Informal, galante manners and a new half-reclining posture that replaced the former bolt-upright demeanor of court and aristocracy in the age of Louis XIV went hand-in-hand with new commodious seat furniture, developed in Paris about 1720 (illustration, right). The new Rococo chairs were upholstered à chassis, on removable frames secured by clips, so that changes from winter to summer furniture could be effected without recourse to the menuisier. Off-season upholstered frames were stored in the garde-meuble. These early Louis XV chairs have backs upholstered à la reine, with the back in a flat panel that was ordinarily placed squared to the wall, so that the top-rails' curves complemented those of the boiserie panels behind them.
In the illustration, the symmetrical cusped and scrolling seatrails that flow into stubby cabriole legs of these comfortable low armchairs (chauffeuses) have their direct origins in Chinese lacquer tables (not chairs).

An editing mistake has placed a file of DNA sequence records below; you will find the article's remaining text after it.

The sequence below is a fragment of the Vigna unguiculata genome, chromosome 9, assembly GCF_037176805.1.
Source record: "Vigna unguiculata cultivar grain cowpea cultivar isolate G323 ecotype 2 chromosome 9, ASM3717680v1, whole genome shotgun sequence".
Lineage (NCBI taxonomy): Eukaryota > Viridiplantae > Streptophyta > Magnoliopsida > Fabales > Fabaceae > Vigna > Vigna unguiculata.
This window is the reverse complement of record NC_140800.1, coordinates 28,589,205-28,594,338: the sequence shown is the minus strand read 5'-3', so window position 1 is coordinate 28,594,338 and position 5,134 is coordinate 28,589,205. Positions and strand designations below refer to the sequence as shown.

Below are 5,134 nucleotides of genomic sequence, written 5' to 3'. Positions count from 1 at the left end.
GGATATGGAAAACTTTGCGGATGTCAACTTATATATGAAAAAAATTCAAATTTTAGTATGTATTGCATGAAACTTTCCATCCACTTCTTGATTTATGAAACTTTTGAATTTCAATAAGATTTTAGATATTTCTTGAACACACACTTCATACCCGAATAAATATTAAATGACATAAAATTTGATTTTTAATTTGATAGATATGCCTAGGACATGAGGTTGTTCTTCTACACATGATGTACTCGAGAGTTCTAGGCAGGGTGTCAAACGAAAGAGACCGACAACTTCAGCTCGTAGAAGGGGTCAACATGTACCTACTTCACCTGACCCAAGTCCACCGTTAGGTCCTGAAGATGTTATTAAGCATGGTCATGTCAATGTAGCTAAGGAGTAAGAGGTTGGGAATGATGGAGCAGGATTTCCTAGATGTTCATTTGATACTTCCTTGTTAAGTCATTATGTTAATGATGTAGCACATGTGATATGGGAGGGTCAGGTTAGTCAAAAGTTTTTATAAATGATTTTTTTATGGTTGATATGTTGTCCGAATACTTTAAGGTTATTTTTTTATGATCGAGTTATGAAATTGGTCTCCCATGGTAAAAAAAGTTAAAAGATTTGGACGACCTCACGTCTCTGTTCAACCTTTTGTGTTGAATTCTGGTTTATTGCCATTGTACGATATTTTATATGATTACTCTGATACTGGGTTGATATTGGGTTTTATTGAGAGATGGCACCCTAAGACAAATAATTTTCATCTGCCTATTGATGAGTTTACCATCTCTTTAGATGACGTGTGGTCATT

American Armchair (1850-1863) made of Rosewood, rosewood veneer, pine, and chestnut. Attributed to John Henry Belter. Part of the Baltimore Museum of Art collection.
French fashions in chairs, as with everything else, radiated from Paris. From the late 1720s, fashionable "Louis XV" French chairs were constructed without stretchers, which interfered with the unified flow of curved seatrails into cabriole legs that generally ended in scroll feet. According to strict guild regulations in force until the Revolution, French chairmaking was the business of the menuisier alone, whose craft was conjoined with that of the upholsterer (huissier), both of whom specialized in seat-furniture-making in Paris. A range of specialised seats were developed and given fanciful names, of which the comfortable bergère ("shepherdess") is the most familiar. Walnut and beech were the characteristics woods employed; finishes were painted in clear light tones en suite with wall panelling, gilded (sometimes rechampi en blanc) or left in the natural color (á la capuchine), in which case walnut was the timber used. Fruitwoods were popular for chairmaking in the provinces, where the menuisier might also be called upon to provide carved and moulded boiseries for rooms. Lyon, Bordeaux and Liège all produced characteristic variations on Paris models between ca. 1725 and 1780.
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